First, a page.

Australian study finds routine use of restraint on people with learning disabilities and challenging behaviour

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This Australian study set out to look at the use of restraints and seclusion as responses to people with learning disabilities with behaviour described as challenging. The authors point out that the prevalence rate of such restrictive practices is difficult to agree as previous studies have not used population-level data.

They used data on the population of the State of Victoria in Australia over a 12-month period and identified that the majority of people included in the study were subjected to chemical restraint. Despite clear policy to the contrary, it was found that restraint was used routinely rather than a strategy of last resort. Some characteristics of individuals made it more likely that restrictive interventions would be used, for example, being young and male, having multiple disabilities or being on the autism spectrum. The authors point out that these findings are consistent with those in UK studies.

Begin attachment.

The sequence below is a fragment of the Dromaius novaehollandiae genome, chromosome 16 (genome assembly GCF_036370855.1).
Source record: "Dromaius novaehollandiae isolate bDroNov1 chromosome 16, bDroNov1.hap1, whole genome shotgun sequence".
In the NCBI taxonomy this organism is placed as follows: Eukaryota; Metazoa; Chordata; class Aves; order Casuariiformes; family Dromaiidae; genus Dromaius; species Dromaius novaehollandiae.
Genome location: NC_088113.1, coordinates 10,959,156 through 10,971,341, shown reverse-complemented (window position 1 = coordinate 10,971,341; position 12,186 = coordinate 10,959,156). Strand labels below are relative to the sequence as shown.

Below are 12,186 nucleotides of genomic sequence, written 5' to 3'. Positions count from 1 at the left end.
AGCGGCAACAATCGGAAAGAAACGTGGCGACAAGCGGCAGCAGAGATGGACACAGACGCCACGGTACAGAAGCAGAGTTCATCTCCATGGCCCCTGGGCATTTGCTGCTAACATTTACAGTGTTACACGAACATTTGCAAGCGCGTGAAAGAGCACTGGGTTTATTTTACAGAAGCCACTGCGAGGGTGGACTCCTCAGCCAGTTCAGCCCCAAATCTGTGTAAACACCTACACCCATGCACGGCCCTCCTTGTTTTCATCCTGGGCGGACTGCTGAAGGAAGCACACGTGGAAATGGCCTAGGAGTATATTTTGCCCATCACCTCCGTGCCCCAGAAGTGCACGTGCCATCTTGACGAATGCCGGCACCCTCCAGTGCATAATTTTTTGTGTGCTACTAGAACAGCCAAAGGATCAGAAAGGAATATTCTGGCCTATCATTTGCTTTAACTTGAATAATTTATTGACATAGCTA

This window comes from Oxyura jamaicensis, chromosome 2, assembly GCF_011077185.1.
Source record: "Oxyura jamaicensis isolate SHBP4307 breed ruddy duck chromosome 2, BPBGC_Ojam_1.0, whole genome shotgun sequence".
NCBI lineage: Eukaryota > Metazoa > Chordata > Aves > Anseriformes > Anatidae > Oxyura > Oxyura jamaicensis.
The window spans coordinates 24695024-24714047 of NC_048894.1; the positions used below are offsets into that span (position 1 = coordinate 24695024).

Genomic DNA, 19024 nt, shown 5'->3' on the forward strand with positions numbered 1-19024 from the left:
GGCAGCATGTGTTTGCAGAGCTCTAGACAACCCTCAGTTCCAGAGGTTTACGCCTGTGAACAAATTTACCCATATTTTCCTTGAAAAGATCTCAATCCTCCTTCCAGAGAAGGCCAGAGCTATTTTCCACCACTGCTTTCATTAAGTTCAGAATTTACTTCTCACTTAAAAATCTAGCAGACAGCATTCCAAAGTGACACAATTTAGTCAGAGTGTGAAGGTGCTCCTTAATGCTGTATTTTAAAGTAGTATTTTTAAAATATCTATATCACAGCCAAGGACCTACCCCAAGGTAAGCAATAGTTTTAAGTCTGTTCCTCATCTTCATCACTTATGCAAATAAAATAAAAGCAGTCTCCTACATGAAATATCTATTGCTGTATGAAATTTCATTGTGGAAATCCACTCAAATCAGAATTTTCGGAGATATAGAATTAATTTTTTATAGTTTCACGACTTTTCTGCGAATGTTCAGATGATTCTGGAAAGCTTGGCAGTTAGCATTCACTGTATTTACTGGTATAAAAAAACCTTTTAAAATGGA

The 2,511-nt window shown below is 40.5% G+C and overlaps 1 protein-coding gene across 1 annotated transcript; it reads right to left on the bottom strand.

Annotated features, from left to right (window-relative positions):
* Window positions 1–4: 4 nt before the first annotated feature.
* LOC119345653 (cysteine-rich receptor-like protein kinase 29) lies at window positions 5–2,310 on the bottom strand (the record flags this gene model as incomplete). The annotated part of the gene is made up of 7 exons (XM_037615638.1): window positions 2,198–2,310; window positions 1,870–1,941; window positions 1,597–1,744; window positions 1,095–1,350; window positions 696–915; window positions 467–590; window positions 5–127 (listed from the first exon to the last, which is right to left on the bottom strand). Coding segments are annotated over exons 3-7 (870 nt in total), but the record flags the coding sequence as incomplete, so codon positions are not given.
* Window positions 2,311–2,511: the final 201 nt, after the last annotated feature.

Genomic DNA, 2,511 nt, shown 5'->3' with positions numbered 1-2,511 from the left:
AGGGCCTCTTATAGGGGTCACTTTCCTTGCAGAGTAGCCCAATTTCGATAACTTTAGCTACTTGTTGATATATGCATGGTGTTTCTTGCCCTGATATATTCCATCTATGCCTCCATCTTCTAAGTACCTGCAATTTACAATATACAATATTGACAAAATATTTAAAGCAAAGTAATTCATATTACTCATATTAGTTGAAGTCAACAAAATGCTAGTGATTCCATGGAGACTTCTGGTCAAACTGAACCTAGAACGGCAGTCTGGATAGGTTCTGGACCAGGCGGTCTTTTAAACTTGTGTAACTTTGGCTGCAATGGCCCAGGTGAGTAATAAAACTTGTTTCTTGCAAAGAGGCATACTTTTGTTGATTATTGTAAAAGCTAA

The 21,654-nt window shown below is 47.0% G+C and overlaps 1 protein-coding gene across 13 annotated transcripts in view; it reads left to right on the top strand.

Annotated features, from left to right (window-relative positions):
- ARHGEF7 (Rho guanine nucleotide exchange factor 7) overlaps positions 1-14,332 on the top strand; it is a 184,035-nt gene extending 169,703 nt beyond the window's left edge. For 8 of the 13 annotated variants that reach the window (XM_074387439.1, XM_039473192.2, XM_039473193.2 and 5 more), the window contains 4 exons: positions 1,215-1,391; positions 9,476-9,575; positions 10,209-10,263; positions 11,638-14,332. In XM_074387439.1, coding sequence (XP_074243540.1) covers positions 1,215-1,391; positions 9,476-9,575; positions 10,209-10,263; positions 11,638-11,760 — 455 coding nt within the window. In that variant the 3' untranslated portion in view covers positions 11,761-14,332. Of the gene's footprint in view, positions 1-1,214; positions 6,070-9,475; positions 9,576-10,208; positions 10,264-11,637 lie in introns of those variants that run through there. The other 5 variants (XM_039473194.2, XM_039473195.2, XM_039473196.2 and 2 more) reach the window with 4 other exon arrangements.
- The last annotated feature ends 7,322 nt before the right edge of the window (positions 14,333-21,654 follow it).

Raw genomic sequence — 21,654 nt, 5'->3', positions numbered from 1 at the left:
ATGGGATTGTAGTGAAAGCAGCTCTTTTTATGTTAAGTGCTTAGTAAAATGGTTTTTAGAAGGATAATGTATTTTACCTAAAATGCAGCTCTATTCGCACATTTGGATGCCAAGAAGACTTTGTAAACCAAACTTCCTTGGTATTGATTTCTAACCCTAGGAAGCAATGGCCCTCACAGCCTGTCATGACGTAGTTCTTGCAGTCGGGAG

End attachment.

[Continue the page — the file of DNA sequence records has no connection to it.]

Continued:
They conclude from the study that “systemic policy and procedural developments are needed to address current use of restrictive interventions, together with a longitudinal study to evaluate the effectiveness, of alternative, non-restrictive strategies.”

Restrictive Interventions for People with a Disability Exhibiting Challenging Behaviours: Analysis of a Population Database, Webber L et al., in Journal of Applied Research in Intellectual Disabilities, 24: 495–507

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John Northfield

After qualifying as a social worker, John worked in community learning disability teams before getting involved in a number of long-stay hospital closure programmes, working to develop individual plans for people moving into their own homes. He worked for BILD, helping to develop the Quality Network and was editorial lead for the NHS electronic library learning disabilities specialist collection. This led him to found the Learning Disabilities Elf site with Andre Tomlin as a way of making the evidence accessible to practitioners in health and social care. Most recently he has worked as part of Mencap's national quality team and also been involved in a number of national website developments, including the General Medical Council's learning disabilities site.

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